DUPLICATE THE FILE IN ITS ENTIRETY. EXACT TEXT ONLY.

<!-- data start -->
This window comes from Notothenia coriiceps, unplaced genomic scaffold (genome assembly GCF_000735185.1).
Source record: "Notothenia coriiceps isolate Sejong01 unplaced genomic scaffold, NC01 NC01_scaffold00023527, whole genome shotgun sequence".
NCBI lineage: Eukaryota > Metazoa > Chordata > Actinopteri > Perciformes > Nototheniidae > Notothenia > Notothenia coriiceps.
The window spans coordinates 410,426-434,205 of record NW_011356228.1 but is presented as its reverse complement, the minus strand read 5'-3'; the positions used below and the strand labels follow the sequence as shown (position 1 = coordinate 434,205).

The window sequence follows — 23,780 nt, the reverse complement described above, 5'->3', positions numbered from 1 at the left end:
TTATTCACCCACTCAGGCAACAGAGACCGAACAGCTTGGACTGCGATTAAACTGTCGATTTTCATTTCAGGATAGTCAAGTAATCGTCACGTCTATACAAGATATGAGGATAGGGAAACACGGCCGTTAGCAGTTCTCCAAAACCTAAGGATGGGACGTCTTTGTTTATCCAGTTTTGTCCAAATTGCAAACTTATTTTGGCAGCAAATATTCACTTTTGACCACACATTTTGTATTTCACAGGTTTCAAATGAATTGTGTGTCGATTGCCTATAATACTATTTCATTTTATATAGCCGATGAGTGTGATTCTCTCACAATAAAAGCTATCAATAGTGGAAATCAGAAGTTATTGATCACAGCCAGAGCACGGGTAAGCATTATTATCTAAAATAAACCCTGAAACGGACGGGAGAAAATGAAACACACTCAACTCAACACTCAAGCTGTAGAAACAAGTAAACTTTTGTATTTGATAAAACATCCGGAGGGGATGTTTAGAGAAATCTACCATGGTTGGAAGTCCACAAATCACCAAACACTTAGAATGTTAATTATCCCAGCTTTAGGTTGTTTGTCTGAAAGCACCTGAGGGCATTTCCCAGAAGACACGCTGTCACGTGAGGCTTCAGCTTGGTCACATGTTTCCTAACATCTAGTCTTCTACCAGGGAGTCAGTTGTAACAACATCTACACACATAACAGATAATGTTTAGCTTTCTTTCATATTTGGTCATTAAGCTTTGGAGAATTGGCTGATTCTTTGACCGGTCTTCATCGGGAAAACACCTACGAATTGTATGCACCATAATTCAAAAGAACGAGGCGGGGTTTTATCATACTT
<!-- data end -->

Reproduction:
This window comes from Notothenia coriiceps, unplaced genomic scaffold (genome assembly GCF_000735185.1).
Source record: "Notothenia coriiceps isolate Sejong01 unplaced genomic scaffold, NC01 NC01_scaffold00023527, whole genome shotgun sequence".
NCBI lineage: Eukaryota > Metazoa > Chordata > Actinopteri > Perciformes > Nototheniidae > Notothenia > Notothenia coriiceps.
The window spans coordinates 410,426-434,205 of record NW_011356228.1 but is presented as its reverse complement, the minus strand read 5'-3'; the positions used below and the strand labels follow the sequence as shown (position 1 = coordinate 434,205).

The window sequence follows — 23,780 nt, the reverse complement described above, 5'->3', positions numbered from 1 at the left end:
TTATTCACCCACTCAGGCAACAGAGACCGAACAGCTTGGACTGCGATTAAACTGTCGATTTTCATTTCAGGATAGTCAAGTAATCGTCACGTCTATACAAGATATGAGGATAGGGAAACACGGCCGTTAGCAGTTCTCCAAAACCTAAGGATGGGACGTCTTTGTTTATCCAGTTTTGTCCAAATTGCAAACTTATTTTGGCAGCAAATATTCACTTTTGACCACACATTTTGTATTTCACAGGTTTCAAATGAATTGTGTGTCGATTGCCTATAATACTATTTCATTTTATATAGCCGATGAGTGTGATTCTCTCACAATAAAAGCTATCAATAGTGGAAATCAGAAGTTATTGATCACAGCCAGAGCACGGGTAAGCATTATTATCTAAAATAAACCCTGAAACGGACGGGAGAAAATGAAACACACTCAACTCAACACTCAAGCTGTAGAAACAAGTAAACTTTTGTATTTGATAAAACATCCGGAGGGGATGTTTAGAGAAATCTACCATGGTTGGAAGTCCACAAATCACCAAACACTTAGAATGTTAATTATCCCAGCTTTAGGTTGTTTGTCTGAAAGCACCTGAGGGCATTTCCCAGAAGACACGCTGTCACGTGAGGCTTCAGCTTGGTCACATGTTTCCTAACATCTAGTCTTCTACCAGGGAGTCAGTTGTAACAACATCTACACACATAACAGATAATGTTTAGCTTTCTTTCATATTTGGTCATTAAGCTTTGGAGAATTGGCTGATTCTTTGACCGGTCTTCATCGGGAAAACACCTACGAATTGTATGCACCATAATTCAAAAGAACGAGGCGGGGTTTTATCATACTT